Early last month, in my first guest post on Concurring Opinions, I posted some comments about the differences between the ways economists and lawyers think about problems. Today, in my last guest post, I return to the subject of lawyers and economists.

While any observation about the mindsets of lawyers and economists (or anyone else, for that matter) surely oversimplifies, I noted in my earlier post that — based on my experiences both as an economics professor and as a law professor — each profession seems to instill certain tendencies in its practitioners. While lawyers seem to take an all-or-nothing approach to problems (leading them too often to reject useful partial solutions because “that won’t solve the problem”), economists come to believe their models just a bit too much. On the latter point, Alan Greenspan’s recent testimony before Congress to the effect that he has been in “shocked disbelief” at the failure of his long-held model of how the economy works (unregulated markets will lead to good results) has shown the potentially enormous negative consequences of the economist’s default mindset.

Beyond the tendencies that are drilled into members of the two professions (or which, perhaps, lead to self-selection into the two professions), a more interesting question is what lawyers and economists actually do. More precisely, when we have a public policy problem, how do the skill sets of lawyers and economists determine their respective usefulness in dealing with the problem? Again, I make no claim that

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Berg v. Obama: Finding the proper defendants

One key to teaching procedural classes is to get students thinking about how to frame litigation when it is brought, incorporating all the doctrines and rules that we have been drilling into them. A good new example is Berg v. Obama, the lawsuit filed by a Pennsylvania lawyer to stop Barack Obama from being elected President on the ground that Obama is not a natural-born citizen. The lawsuit was dismissed last week, correctly, for lack of standing.

But let’s assume Berg had standing to challenge the deprivation of his constitutional right to vote for an eligible presidential candidate (since many commenters on this site have derided reliance on standing as a dodge by Obama and the court). It is worth thinking about how one could go about bringing such a lawsuit–whom to sue for what claims and what relief. Berg’s initial strategy was to sue Obama, the DNC, and the FEC–and only the latter two were targeted on the constitutional claims. The big problem (mentioned, but under-analyzed in the opinion) was that neither Obama nor the DNC is a state (or federal) actor, at least not for purposes of running for election. Moreover, I do not see how, even if a court were to find that Obama is ineligible for the presidency, the court could enjoin Obama from running for president. Enforcement of the prohibition on a non-natural-born citizen becoming President does not rest with the non-natural-born citizen–it is not a constitutional obligation to refrain from trying to become President. It is a duty on the federal and state government officials who control the machinery not to allow him to be selected as President or to take the oath and assume the office. It is true that, in any suit against some state or federal electoral official, Obama would intervene as a defendant under FRCP 24 to protect his interests. But that is different than making him a party in the first instance and having the injunction run against him.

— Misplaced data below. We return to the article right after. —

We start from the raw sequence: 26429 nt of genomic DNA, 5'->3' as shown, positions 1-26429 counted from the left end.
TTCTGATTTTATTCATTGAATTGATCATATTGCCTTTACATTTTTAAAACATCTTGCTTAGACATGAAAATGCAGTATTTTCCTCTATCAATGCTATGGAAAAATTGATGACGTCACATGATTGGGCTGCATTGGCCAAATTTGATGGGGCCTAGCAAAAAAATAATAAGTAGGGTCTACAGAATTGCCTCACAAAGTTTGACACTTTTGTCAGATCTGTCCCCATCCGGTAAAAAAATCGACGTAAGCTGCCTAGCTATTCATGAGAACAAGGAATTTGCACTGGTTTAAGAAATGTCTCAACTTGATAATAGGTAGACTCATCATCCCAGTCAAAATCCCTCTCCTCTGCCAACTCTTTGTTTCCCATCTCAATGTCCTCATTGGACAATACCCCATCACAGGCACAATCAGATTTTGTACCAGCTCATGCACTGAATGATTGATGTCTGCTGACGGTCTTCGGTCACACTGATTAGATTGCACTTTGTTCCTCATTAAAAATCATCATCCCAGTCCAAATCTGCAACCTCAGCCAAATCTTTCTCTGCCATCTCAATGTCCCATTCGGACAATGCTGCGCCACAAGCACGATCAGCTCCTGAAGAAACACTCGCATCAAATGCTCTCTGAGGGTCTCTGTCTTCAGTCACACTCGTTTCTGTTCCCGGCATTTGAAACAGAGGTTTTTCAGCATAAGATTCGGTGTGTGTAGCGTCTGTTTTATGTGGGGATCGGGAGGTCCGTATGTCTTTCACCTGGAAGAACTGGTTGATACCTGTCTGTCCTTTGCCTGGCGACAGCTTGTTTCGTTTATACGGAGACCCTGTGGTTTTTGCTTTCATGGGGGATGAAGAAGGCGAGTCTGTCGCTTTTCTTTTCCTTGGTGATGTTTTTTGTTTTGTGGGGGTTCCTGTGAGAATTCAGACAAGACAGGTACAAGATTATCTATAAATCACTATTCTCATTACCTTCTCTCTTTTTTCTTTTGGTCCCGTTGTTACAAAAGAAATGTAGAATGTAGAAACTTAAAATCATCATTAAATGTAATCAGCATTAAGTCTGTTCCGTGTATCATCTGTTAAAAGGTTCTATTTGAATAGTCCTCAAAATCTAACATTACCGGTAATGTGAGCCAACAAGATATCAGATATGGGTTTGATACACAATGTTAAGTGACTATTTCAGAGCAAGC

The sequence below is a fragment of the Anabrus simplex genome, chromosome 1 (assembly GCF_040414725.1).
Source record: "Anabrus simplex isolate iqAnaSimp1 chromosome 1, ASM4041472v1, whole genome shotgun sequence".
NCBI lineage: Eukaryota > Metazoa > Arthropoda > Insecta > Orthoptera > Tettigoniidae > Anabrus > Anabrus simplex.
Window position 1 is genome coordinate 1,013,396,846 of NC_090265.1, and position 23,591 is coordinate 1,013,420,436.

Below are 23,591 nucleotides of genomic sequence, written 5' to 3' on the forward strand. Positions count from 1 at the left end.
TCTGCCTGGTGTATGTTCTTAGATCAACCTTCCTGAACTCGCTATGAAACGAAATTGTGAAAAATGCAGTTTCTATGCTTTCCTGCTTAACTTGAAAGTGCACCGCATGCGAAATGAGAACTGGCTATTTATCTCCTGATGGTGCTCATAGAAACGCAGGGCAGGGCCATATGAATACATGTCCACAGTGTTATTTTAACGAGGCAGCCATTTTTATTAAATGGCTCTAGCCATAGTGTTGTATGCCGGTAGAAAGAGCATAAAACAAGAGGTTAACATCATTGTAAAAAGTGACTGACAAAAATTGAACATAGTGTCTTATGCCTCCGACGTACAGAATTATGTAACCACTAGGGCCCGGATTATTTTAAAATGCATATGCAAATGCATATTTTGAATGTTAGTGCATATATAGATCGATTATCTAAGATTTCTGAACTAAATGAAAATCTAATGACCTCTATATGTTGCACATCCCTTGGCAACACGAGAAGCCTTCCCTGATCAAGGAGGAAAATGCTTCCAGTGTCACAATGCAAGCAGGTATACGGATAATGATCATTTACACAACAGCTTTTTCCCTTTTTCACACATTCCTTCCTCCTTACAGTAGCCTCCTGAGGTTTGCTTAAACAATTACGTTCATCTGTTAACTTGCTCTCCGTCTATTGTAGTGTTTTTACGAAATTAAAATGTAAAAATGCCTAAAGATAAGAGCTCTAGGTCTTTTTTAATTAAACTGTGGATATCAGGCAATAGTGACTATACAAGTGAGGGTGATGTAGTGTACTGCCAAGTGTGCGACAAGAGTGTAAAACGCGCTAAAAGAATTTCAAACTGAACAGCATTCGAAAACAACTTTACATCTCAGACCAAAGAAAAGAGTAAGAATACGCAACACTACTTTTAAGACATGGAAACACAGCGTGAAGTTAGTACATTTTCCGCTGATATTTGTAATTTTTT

So who should Berg have sued? Let’s have some fun. My thanks to my colleague Tom Baker, who wasted fifteen minutes talking through this with me.

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Live, From Tsinghua University, It’s Saturday Night!

Okay, just about everything in the title is false, except that I have been at Tsinghua University, in Beijing, to present a talk entitled “Enron Rerun: The Credit Crisis in Three “Easy” Pieces.” [ Download file]

Every year, Tsinghua, which partners with Temple’s China LLM program, puts on an international conference on corporate or commercial law. This year’s theme: Corporate Restructuring. Speakers from around the world (but mostly Asia) gathered to talk about everything from bringing the ineffable elegance of the reverse triangular merger to China to the scourge of needless transactional complexity.

Organized by Tsinghua Professors Wang Baoshu and Zhu Ciyuan, speakers included Helmut Kohl (University of Frankfurt); Professor Chih-Cheng (Spencer) Wang (National Chung Cheng University (Taiwan)); Professor Len-Yu Liu (Chengchi University, Taiwan; Professor Alain Couret (Sorbonne); Jennifer Hill (Sydney University); Daniel Ohl (Orleans); Nicholas Howson (Michigan) and Daniel Kleinberger (William Mitchell).